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Letter Box


A letter from alumni about mental health on campus

February 11, 2003

I am quite disappointed and surprised by the letter written by David Dennison ’42 suggesting that the Princeton admission office require some minimum level of emotional stability in addition to other admission criteria. This absurd recommendation is not only politically incorrect, it is insensitive and lacks insight into the changing and growing needs of a student body — must we all be reminded about the terrible incident with the young M.I.T. student who burned herself to death because she was unable to get an appointment with university clinicians?

The Princeton community should be encouraged that students are pursuing help in productive outlets (i.e., engaging in discourse with trained psychotherapists) instead of other maladaptive ways of dealing with adversity. By accommodating this student need and increasing counseling center staff, Princeton recognizes that the unique pressures of being at an elite institution and learning to cope with adversity are important skills to possess and can, at worst, have life or death consequences.

The ability to cope is always a needed talent in our changing world, and Princeton's way of coping is not to self-select emotionally superior 18-year-olds (besides the difficulties in judging such criteria, this would have serious ramifications upon admission standards), but to provide a healthy environment with resources for students to use so that they develop life-long habits to confront problems effectively.

Dana Satir, '01
New York, N.Y.

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February 10, 200

I read with great interest the letter in which David Dennison '42 suggested a minimum level of emotional stability as an admission criterion. Perhaps applicants should be screened as well for family history of epilepsy, high blood pressure, heart disease, and stroke, lest these future leaders find that these medical conditions, too, might impair their ability to cope in our changing world.

Or perhaps instead we should laud our current undergraduates, whose pressure for A.P. courses, grades, and near-full-time extracurricular activities dwarfs the standards to which we were held many decades ago. I have no doubt that Princeton admits more than its share of internally motivated, self-critical overachievers who have a penchant for the conditions broadly labeled as "depression." Perhaps we should be glad that neuroscientific research is demystifying the brain's chemistry, and in doing so, is destigmatizing "mental illness." Perhaps we should admire these new Princetonians' willingness to confront these issues through counseling and medication. And perhaps we should be grateful for the university's response and support.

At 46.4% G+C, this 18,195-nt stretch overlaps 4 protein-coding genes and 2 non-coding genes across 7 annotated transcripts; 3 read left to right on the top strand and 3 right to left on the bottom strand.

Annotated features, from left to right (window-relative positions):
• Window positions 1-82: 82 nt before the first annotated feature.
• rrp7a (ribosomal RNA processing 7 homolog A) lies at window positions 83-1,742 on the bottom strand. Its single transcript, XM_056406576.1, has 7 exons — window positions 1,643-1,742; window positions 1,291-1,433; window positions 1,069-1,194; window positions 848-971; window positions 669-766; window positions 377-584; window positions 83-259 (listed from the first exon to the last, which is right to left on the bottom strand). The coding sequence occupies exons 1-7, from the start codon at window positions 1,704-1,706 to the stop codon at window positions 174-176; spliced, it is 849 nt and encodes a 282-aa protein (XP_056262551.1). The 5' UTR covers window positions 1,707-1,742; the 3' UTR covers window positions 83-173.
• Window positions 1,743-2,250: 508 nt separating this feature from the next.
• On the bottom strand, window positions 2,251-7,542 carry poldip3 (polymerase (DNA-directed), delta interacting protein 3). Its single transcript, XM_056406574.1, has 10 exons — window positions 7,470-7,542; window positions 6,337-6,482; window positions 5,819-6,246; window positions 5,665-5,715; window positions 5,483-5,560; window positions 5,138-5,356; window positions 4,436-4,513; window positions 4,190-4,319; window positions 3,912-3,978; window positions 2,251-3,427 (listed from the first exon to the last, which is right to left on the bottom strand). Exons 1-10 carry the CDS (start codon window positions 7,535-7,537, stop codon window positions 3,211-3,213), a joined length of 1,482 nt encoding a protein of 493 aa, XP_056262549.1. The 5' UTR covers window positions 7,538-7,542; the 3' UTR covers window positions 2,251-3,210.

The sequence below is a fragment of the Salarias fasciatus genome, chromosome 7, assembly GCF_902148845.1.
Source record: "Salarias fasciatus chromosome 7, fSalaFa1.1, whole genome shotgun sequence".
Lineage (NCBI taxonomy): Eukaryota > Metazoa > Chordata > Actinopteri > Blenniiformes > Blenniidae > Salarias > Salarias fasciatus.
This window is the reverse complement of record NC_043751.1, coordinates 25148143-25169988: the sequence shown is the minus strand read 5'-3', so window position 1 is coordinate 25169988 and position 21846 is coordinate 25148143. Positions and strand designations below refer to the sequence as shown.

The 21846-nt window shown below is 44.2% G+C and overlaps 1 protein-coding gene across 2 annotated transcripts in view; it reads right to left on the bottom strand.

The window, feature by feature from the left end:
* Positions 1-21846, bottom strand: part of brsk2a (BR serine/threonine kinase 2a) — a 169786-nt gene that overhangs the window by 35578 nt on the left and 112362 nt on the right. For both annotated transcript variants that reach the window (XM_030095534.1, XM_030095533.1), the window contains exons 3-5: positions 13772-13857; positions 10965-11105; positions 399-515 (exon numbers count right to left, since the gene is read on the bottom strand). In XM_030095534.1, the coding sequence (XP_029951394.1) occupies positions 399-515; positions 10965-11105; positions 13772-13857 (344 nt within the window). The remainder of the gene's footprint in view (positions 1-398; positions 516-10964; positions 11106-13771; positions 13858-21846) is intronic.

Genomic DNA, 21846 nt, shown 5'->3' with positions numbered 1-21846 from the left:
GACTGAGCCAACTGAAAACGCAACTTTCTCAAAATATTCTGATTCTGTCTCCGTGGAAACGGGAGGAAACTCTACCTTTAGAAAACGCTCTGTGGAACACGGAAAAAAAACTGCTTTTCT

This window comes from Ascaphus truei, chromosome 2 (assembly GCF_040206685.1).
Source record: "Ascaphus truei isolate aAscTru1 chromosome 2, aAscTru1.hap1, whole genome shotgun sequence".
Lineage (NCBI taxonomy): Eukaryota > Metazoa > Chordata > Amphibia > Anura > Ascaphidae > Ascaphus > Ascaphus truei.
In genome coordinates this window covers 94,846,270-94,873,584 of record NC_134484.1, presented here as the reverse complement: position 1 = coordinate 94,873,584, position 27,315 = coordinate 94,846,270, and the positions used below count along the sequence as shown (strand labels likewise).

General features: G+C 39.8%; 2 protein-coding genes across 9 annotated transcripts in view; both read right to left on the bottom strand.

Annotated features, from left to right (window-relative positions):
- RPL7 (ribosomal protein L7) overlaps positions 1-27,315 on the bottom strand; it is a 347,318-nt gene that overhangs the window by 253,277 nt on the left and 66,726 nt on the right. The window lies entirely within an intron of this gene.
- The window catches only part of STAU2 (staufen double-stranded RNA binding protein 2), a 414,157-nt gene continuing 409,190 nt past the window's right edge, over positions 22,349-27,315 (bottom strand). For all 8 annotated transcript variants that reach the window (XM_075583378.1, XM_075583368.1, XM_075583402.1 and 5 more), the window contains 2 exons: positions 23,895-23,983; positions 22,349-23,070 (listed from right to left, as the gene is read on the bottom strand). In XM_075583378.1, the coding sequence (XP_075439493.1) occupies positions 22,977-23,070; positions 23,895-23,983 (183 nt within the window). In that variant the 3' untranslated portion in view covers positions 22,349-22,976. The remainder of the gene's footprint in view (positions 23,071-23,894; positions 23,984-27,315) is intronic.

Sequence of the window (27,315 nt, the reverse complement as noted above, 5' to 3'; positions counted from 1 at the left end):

Indeed, the students who have the guts and the initiative to address these conditions in their undergraduate days are, in fact, improving their ability to cope in the "real" world.

David W. Budd '79
Yardley, Pennsylvania

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December 18, 2002

I was dismayed in reading the December 4 issue of PAW to find that 45.6 percent of the students reported feeling so depressed that it was difficult to function at least once during the school year. The situation is so bad that Marvin Geller has had to hire a staff of 10 to conduct the psychological and counseling services required.

At the risk of being politically incorrect, I would suggest that the admissions office require some minimum level of emotional stability in addition to the other admission criteria. The ability to cope with the “slings and arrows of outrageous fortune” will always be a needed talent in our changing world.

David Dennison ’42
Carefree, Ariz.

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December 7, 2002

The counseling I received during my senior year has paid continuing dividends for thirty years. It's the best investment of time I made at Princeton.

Bill Goodman '73
San Antonio, Tex.

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December 2, 2002

I read with interest the increased demand for mental health services, not only at Princeton but at other elite universities as well. I wonder if there is a correlation between this growing demand and your admissions policy.

There is no question but that those who are admitted to Princeton are "brilliant" and leaders in their own fields. But are they mentally prepared? Perhaps, in the future, all those admitted should undergo psychological testing as well as the numerous academic tests they have to endure. Turning out a lot of gifted students with mental problems doesn't seem to be a very intelligent approach to life.

John F. Bryan ’52
New York City, N.Y.

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